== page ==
Nature

L. Dong, A. K. Agarwal, D. J. Beebe, and H. Jiang, “Adaptive liquid microlenses activated by stimuli-responsive hydrogels,” Nature 442(7102), 551–554 (2006).
[CrossRef] [PubMed]

Opt. Commun.

E. J. Botcherby, R. Juskaitis, M. J. Booth, and T. Wilson, “An optical technique for remote focusing in microscopy,” Opt. Commun. 281(4), 880–887 (2008).
[CrossRef]

M. P. Cagigal, J. E. Oti, V. F. Canales, and P. J. Valle, “Analytical design of superresolving phase filters,” Opt. Commun. 241(4-6), 249–253 (2004).
[CrossRef]

Opt. Photon. News

N. A. Riza, “Axial scanning confocal microscopy with no moving parts,” Opt. Photon. News 19(12), 33 (2008).
[CrossRef]

H. Ren, S. Xu, Y. J. Lin, and S. T. Wu, “Adaptive-focus lenses,” Opt. Photon. News 19(10), 42–47 (2008).
[CrossRef]

Other

L. W. Alvarez, “Two-element variable-power spherical lens,” U.S. patent 3,305,294 (1967).

ITME Institute of Electronic Materials Technology, Warsaw, Poland.

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Figures (9)

Fig. 1
Fig. 1

Phase distribution for a single phase filter (a), for two filters superimposed (b) and for two filters superimposed but one rotated π/2 with respect to the other (c).

Fig. 2
Fig. 2

Phase distribution single phase filter (a), two filters superimposed (b), two filters superimposed, the first one rotated π/2 with respect to the second one, (c) and two filters superimposed, the first one rotated π with respect to the other (d). In all cases, the values are modulus 2π. Note that in such case 3π/2 = -π /2 and π = -π.

Fig. 3
Fig. 3

Optical system consisting on a lens (L) and two identical phase filters (F1 and F2). Analysis will be performed axially or transversally around the lens focal point P.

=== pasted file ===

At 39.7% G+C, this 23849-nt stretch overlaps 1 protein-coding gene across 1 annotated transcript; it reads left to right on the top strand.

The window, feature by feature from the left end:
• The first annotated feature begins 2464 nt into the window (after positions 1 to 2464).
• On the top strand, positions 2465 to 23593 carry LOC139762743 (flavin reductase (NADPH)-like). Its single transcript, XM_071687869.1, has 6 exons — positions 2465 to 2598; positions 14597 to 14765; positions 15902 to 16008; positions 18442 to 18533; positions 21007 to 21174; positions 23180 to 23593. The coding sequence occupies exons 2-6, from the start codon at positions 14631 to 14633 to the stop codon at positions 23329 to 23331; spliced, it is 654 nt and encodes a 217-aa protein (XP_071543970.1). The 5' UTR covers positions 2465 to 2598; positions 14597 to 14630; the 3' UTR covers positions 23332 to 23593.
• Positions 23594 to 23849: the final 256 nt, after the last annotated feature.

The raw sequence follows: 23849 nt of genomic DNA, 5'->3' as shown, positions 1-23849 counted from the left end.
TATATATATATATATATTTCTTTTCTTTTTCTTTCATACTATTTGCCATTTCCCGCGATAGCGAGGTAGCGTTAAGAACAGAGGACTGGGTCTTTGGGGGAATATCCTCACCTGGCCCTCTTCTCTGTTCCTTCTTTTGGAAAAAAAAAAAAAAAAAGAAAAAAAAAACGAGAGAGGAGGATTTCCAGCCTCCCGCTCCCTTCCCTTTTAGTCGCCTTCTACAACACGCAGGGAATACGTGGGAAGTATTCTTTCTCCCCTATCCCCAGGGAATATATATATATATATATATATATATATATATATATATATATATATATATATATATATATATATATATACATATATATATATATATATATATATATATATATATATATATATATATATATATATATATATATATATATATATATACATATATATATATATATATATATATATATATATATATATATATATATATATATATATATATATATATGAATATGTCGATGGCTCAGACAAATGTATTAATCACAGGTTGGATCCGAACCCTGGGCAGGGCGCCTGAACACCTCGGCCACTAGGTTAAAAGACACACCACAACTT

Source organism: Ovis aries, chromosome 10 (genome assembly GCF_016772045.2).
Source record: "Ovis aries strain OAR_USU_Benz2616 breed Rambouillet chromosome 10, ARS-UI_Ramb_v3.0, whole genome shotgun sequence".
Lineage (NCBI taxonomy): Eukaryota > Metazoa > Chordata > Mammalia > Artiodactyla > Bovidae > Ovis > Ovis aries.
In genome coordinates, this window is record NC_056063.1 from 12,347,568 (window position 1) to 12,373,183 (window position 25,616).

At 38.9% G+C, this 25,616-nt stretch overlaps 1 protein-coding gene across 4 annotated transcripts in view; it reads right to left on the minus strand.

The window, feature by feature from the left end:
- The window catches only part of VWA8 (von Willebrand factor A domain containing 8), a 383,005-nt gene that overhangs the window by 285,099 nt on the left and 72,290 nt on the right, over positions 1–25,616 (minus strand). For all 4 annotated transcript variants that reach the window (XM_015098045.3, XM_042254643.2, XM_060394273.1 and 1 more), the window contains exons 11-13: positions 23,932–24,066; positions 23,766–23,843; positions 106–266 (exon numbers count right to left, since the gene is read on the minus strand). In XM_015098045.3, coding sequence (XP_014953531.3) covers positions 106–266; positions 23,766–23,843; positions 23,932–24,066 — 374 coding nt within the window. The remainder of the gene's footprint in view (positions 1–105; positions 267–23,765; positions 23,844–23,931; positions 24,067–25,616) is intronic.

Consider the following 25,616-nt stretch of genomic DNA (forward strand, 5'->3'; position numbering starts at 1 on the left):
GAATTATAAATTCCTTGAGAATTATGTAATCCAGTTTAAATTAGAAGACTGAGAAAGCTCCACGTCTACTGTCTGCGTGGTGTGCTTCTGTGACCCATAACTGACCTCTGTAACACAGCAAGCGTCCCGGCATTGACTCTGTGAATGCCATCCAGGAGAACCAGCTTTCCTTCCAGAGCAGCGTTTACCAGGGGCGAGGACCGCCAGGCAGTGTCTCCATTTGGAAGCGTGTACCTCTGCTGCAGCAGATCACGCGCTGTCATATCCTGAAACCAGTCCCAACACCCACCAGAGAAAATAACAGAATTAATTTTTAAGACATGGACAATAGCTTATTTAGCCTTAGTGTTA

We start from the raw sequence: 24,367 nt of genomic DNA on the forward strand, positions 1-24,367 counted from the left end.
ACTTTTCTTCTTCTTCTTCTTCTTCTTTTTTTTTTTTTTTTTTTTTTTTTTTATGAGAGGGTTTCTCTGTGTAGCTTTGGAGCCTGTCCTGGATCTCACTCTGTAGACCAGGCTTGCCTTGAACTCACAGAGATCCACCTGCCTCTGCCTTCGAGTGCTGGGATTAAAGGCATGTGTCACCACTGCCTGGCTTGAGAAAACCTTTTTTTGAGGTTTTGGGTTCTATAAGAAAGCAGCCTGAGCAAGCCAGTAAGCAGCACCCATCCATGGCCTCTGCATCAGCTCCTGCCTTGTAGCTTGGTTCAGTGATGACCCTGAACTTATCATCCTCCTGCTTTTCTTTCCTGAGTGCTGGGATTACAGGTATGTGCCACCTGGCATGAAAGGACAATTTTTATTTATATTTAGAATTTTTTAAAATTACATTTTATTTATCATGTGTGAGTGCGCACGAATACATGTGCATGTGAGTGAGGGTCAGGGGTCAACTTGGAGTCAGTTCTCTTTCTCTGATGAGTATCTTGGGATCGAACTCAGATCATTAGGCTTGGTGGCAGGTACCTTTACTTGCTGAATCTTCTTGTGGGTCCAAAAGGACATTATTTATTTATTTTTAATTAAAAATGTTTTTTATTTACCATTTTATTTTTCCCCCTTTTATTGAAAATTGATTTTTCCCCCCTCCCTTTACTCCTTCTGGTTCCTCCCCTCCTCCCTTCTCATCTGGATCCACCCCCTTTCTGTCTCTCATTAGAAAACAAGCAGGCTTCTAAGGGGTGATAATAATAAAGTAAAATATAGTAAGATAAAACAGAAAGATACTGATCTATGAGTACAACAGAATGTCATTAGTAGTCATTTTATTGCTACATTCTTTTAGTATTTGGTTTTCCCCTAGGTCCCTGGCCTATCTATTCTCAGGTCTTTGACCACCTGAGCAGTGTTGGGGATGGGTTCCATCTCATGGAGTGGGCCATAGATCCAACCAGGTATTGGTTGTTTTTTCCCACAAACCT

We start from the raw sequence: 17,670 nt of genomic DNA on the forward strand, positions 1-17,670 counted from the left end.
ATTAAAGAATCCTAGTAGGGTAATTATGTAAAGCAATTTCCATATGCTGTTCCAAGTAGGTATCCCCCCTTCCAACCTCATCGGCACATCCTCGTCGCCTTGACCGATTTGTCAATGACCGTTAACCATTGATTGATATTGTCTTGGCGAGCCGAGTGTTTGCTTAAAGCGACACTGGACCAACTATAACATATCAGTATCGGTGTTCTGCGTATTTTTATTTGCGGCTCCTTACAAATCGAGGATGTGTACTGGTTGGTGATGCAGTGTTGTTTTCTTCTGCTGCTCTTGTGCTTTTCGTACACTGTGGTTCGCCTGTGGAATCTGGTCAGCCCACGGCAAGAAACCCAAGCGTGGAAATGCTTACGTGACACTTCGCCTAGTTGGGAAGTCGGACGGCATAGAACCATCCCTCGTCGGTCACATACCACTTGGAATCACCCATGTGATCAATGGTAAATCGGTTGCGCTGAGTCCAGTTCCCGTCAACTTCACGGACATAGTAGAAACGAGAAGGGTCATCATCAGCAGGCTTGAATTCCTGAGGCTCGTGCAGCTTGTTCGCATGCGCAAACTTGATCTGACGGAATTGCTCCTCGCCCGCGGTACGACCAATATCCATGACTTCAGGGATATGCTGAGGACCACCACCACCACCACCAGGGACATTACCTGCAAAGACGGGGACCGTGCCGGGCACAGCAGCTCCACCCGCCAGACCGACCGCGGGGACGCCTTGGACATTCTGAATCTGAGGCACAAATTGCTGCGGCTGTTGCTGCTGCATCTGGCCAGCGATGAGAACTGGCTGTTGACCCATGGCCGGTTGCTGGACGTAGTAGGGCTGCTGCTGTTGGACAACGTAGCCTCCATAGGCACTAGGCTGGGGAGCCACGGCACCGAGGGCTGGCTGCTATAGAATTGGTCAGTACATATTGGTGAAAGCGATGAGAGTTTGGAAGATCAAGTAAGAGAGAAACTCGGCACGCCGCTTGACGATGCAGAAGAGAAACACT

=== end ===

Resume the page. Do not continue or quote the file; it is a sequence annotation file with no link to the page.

Fig. 4
Fig. 4

Phase annulus value as a function of the pupil radius for a four annuli filter (a) and a eight annuli filter (b).

Fig. 5
Fig. 5

Strehl ratio as a function of the displacement produced by rotating the filters in Fig. 2.

Fig. 6
Fig. 6

Picture of the transversal PSF (a) for the clear pupil, (b) for the pupil covered with two three annuli filters without rotation, (c) once one filter has been rotated π/2 with respect to the other and (d) once one filter has been rotated π with respect to the other.

Fig. 7
Fig. 7

Experimental setup: Laser beam (532 nm), pin hole (PH), collimating lens (CL), pupil (P), two filters F1 and F2, imaging lens IL (focal length: 20 cm), CCD camera and scanning device (SD).

Fig. 8
Fig. 8

Phase distribution of the couple of filters with no rotation (a), composed of four sectors (in red) of phase π over a zero phase background. Phase distribution for a rotation angle θ 0 = π/2, where the phase grows from zero to 2π with steps of π/2 (b).

Fig. 9
Fig. 9

Transversal light distribution at the focus for the configuration shown in Fig. 8, with no rotation (a) and for a rotation angle θ 0 = π/2 (b).

Equations (1)

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U ( v , ψ , u ) = 2 0 2 π d θ 0 1 d ρ P ( ρ , θ ) ρ exp ( j v ρ cos ( θ ψ ) )  exp ( j u ρ 2 / 2 ) ,